On January 16, an aspiring musician named Carlos Bertonatti spent hours inside downtown megaclub Club Space until hopping into his silver 2007 Volkswagon and speeding off into the early morning sunlight. A few minutes later, police say, the handsome 28-year-old slammed into a cyclist near Key Biscayne and then roared off, leaving 44-year-old Christophe LeCanne to die on the pavement.
Bertonatti is languishing in jail today, awaiting an August criminal trial on charges of DUI manslaughter, vehicular homicide and resisting arrest -- but the singer-songwriter might not be the only one to pay for his crimes.
LeCanne's widow, Sandra, argues in a new lawsuit that since Bertonatti allegedly spent hours drinking at Club Space before the accident, the club should also be held accountable for her husband's death.
Her suit could test a Florida law that seeks to make bars liable for damages caused by their alcoholic patrons - but it won't be an easy case to prove.
"It's a dicey proposition," says Robert Reiff, a Coral Gables lawyer who has written numerous books on DUI law. "Can you prove that everyone in that club knew who he was and that he shouldn't have been drinking so much?"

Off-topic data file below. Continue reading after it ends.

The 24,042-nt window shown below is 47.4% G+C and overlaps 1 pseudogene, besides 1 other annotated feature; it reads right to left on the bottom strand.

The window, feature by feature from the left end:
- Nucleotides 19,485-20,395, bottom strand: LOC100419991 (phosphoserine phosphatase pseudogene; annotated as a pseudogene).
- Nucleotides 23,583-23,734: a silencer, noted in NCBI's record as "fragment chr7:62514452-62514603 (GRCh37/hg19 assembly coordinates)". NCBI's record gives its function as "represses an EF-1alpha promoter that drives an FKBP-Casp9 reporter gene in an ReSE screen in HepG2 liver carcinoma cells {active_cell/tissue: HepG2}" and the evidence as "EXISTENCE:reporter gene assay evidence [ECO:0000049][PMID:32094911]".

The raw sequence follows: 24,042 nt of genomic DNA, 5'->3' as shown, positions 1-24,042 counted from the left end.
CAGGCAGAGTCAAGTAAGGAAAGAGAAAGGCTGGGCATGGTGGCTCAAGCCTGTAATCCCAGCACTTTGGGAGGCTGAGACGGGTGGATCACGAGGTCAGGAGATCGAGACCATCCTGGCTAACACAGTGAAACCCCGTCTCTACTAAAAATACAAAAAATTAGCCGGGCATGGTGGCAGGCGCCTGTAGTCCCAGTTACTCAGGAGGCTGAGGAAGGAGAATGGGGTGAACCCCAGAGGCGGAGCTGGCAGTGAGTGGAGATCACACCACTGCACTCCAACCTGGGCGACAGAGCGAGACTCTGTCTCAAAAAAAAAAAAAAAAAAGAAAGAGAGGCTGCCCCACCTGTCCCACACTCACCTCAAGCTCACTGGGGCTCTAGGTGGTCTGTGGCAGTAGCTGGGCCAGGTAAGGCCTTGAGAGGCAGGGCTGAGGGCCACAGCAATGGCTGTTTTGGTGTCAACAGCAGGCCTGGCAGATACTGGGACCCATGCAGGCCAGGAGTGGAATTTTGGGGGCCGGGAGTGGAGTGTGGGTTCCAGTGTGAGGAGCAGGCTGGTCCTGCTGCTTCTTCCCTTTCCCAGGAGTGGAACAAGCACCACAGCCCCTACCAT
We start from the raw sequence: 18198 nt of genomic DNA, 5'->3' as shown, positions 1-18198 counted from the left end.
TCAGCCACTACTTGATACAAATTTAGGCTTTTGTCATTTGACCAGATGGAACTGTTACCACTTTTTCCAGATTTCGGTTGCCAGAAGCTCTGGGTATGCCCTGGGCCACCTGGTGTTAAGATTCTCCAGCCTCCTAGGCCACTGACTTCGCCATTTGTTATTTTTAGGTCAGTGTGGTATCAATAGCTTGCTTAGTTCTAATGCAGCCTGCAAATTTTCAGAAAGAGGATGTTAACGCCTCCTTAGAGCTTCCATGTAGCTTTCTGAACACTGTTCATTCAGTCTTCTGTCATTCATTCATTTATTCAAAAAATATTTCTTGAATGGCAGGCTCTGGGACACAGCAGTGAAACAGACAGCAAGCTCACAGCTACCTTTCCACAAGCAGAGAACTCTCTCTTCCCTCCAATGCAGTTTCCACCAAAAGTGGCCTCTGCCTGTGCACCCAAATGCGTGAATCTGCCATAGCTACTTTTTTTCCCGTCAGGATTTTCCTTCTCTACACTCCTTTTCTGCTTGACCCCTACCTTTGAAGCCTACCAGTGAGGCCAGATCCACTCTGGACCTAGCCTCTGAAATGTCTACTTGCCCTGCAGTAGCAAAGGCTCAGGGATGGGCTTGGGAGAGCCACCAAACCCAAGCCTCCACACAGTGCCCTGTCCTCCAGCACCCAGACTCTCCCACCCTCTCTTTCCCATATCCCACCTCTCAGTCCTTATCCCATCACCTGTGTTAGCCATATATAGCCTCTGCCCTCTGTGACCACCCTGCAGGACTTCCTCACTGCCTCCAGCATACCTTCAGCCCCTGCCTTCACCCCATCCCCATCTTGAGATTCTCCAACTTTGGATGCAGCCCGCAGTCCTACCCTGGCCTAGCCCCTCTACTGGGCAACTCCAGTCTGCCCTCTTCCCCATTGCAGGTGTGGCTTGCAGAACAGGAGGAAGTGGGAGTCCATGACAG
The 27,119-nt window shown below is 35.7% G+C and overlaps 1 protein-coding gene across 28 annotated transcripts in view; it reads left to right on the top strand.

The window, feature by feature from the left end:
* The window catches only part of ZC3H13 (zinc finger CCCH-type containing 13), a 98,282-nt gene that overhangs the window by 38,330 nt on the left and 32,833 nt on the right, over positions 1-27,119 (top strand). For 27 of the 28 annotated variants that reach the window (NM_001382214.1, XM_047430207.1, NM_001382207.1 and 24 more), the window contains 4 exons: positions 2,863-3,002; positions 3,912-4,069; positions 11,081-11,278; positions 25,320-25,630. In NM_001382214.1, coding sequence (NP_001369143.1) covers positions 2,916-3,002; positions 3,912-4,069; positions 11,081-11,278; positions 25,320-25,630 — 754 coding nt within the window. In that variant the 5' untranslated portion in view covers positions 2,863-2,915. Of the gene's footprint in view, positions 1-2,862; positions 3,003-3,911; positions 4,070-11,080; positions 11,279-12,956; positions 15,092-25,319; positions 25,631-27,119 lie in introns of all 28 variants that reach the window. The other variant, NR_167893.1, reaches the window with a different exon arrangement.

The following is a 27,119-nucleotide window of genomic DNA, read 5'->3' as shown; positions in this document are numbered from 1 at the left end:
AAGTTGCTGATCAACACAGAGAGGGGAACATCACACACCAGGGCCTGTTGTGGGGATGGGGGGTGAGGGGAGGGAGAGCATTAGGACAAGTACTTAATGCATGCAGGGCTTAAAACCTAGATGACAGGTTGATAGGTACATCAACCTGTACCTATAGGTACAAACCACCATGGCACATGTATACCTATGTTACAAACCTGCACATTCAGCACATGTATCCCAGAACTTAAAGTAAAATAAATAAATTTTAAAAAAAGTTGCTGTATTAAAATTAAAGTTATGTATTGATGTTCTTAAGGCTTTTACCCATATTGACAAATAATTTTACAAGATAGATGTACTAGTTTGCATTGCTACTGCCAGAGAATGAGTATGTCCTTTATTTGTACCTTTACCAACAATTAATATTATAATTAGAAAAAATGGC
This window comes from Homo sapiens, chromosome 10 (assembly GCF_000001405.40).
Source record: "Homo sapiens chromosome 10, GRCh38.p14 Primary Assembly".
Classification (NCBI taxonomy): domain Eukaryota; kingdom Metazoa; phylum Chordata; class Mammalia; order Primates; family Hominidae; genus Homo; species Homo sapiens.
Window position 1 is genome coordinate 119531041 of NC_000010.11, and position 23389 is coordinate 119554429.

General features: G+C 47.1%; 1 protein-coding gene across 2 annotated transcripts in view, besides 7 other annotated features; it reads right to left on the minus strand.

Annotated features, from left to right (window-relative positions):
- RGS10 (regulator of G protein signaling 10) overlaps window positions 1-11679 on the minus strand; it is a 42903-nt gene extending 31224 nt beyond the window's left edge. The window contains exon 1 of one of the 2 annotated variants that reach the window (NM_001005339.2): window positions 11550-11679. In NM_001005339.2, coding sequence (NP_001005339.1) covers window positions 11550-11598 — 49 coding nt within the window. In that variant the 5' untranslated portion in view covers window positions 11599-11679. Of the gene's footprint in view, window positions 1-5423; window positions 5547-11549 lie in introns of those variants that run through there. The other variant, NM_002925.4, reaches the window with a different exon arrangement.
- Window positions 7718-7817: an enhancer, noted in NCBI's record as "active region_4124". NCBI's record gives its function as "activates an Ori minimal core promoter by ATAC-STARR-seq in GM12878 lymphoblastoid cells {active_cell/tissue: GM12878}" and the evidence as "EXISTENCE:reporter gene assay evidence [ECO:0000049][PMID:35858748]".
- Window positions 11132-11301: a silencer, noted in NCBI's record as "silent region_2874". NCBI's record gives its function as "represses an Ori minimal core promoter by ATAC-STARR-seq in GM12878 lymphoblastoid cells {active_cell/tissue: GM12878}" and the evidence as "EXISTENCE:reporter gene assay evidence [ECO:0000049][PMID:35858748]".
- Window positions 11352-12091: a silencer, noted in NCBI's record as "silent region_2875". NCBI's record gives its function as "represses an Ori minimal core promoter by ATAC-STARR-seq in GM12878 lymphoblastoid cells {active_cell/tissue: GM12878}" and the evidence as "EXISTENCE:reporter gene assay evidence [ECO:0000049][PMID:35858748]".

That's exactly what LeCanne's laywers hope to show in court. They cite a Florida statute known as a "Dram Shop Act," which says that anyone who "knowingly serves a person habitually addicted to the use of ... alcohol" can be held liable for "injury or damage" they later cause.
Bertonatti's alcoholism was "well known to many of the staff employed by Club Space," the suit claims, and yet on the night of the accident, the club allegedly made no effort to slow his drinking.
If you like this story, consider signing up for our email newsletters.
SHOW ME HOW
You have successfully signed up for your selected newsletter(s) - please keep an eye on your mailbox, we're movin' in!
LeCanne wants unspecified damages from the club, Bertonatti, and Bertonatti's mother, Carmen.
Neither Louis Diaz, Club Space's representative, nor the club's attorneys returned emails and numerous phone messages from New Times about the case.
Reiff says he isn't aware of any cases in which the Florida law has succeeded in winning money from a bar. "But bars have decided its not worth the publicity and just settled," he says.
As we reported on Friday, Club Space is scheduled to close indefinitely after Labor Day.